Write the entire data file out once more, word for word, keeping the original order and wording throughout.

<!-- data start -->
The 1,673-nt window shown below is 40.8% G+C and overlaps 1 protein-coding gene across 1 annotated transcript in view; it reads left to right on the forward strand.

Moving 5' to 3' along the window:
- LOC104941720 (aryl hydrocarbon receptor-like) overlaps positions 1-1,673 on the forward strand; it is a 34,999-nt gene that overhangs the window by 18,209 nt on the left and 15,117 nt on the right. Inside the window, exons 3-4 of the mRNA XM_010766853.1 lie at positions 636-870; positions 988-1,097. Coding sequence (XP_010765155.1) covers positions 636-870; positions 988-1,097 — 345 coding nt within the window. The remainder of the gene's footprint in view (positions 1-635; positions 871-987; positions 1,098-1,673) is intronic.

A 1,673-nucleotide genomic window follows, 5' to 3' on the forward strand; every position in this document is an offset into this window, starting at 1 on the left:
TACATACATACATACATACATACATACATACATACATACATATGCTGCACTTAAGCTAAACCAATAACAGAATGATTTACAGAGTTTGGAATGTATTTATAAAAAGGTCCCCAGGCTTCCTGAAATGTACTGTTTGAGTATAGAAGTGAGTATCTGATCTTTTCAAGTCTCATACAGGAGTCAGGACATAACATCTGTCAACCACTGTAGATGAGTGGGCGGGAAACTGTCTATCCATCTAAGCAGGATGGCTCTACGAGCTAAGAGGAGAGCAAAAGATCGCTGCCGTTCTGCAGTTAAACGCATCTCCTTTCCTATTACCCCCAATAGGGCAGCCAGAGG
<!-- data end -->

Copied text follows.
The 1,673-nt window shown below is 40.8% G+C and overlaps 1 protein-coding gene across 1 annotated transcript in view; it reads left to right on the forward strand.

Moving 5' to 3' along the window:
- LOC104941720 (aryl hydrocarbon receptor-like) overlaps positions 1-1,673 on the forward strand; it is a 34,999-nt gene that overhangs the window by 18,209 nt on the left and 15,117 nt on the right. Inside the window, exons 3-4 of the mRNA XM_010766853.1 lie at positions 636-870; positions 988-1,097. Coding sequence (XP_010765155.1) covers positions 636-870; positions 988-1,097 — 345 coding nt within the window. The remainder of the gene's footprint in view (positions 1-635; positions 871-987; positions 1,098-1,673) is intronic.

A 1,673-nucleotide genomic window follows, 5' to 3' on the forward strand; every position in this document is an offset into this window, starting at 1 on the left:
TACATACATACATACATACATACATACATACATACATACATATGCTGCACTTAAGCTAAACCAATAACAGAATGATTTACAGAGTTTGGAATGTATTTATAAAAAGGTCCCCAGGCTTCCTGAAATGTACTGTTTGAGTATAGAAGTGAGTATCTGATCTTTTCAAGTCTCATACAGGAGTCAGGACATAACATCTGTCAACCACTGTAGATGAGTGGGCGGGAAACTGTCTATCCATCTAAGCAGGATGGCTCTACGAGCTAAGAGGAGAGCAAAAGATCGCTGCCGTTCTGCAGTTAAACGCATCTCCTTTCCTATTACCCCCAATAGGGCAGCCAGAGG